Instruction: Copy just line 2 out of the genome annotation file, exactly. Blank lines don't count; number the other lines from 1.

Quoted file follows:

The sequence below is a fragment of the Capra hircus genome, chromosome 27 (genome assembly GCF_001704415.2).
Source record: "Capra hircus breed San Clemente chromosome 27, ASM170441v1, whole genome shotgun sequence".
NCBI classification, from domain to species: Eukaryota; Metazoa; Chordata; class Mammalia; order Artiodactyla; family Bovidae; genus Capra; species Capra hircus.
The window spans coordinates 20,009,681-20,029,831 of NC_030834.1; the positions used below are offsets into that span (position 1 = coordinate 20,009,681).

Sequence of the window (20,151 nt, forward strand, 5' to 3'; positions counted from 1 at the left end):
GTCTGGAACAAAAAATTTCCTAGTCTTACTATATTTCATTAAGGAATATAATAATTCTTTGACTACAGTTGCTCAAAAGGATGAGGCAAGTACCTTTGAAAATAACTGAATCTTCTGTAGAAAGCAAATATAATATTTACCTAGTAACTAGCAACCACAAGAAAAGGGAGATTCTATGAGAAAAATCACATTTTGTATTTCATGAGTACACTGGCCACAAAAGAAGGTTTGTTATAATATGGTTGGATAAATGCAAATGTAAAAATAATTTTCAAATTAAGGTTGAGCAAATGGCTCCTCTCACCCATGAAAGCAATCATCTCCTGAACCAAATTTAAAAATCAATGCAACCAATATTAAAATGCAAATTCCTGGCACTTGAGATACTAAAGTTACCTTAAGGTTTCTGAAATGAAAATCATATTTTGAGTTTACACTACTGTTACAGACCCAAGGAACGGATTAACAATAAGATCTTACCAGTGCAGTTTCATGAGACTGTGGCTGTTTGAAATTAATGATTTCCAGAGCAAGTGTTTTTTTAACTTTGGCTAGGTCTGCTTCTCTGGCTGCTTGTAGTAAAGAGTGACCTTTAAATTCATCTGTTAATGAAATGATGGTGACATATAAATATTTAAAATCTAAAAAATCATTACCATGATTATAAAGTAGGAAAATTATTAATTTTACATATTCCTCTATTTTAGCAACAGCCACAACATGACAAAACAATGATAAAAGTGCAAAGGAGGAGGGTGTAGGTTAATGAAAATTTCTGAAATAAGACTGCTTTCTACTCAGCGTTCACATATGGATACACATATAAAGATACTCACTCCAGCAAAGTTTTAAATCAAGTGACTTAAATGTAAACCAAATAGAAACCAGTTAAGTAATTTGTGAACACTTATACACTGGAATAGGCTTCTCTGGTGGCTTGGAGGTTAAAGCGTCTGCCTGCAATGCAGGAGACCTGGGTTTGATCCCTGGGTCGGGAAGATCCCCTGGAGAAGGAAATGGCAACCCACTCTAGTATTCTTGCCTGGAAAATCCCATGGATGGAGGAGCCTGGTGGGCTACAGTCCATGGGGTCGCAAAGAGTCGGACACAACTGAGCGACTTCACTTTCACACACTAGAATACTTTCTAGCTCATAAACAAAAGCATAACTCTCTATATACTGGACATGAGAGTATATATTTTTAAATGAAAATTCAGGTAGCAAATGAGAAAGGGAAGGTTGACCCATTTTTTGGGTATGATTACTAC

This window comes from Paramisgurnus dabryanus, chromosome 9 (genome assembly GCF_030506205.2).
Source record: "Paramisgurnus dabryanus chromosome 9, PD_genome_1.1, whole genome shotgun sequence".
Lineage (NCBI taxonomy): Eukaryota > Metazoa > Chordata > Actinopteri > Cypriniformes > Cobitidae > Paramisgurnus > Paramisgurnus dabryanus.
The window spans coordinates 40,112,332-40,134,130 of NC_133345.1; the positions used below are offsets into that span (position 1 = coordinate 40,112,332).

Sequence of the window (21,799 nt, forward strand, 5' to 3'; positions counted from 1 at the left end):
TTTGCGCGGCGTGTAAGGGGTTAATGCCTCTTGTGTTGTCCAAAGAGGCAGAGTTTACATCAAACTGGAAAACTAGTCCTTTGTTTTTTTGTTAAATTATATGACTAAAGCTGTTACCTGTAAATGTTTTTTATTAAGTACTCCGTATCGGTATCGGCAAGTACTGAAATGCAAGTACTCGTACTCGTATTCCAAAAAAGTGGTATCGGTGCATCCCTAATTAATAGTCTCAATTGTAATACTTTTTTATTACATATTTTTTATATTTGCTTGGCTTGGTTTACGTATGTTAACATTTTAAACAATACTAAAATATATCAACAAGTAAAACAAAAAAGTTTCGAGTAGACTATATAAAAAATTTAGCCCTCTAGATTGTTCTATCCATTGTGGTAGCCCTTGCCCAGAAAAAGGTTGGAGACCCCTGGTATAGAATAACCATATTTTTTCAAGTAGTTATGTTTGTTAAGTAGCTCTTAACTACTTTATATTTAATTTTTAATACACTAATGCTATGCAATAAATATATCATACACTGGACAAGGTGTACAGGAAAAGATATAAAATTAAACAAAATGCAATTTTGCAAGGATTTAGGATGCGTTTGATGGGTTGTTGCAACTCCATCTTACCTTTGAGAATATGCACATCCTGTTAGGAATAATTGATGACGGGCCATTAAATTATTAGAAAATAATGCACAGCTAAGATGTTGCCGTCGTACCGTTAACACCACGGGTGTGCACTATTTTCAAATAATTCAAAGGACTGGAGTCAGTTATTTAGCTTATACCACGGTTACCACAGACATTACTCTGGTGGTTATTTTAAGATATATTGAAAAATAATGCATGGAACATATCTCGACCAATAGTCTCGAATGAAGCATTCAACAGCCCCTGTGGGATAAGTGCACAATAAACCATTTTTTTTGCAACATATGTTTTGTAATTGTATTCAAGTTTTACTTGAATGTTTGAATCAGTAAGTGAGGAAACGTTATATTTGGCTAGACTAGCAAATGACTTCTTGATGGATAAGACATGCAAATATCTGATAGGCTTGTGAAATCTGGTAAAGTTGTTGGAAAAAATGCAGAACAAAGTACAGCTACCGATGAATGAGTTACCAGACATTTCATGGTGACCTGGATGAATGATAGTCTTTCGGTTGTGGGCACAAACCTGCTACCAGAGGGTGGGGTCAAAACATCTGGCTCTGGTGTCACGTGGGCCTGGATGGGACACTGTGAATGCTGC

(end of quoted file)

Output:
Source record: "Capra hircus breed San Clemente chromosome 27, ASM170441v1, whole genome shotgun sequence".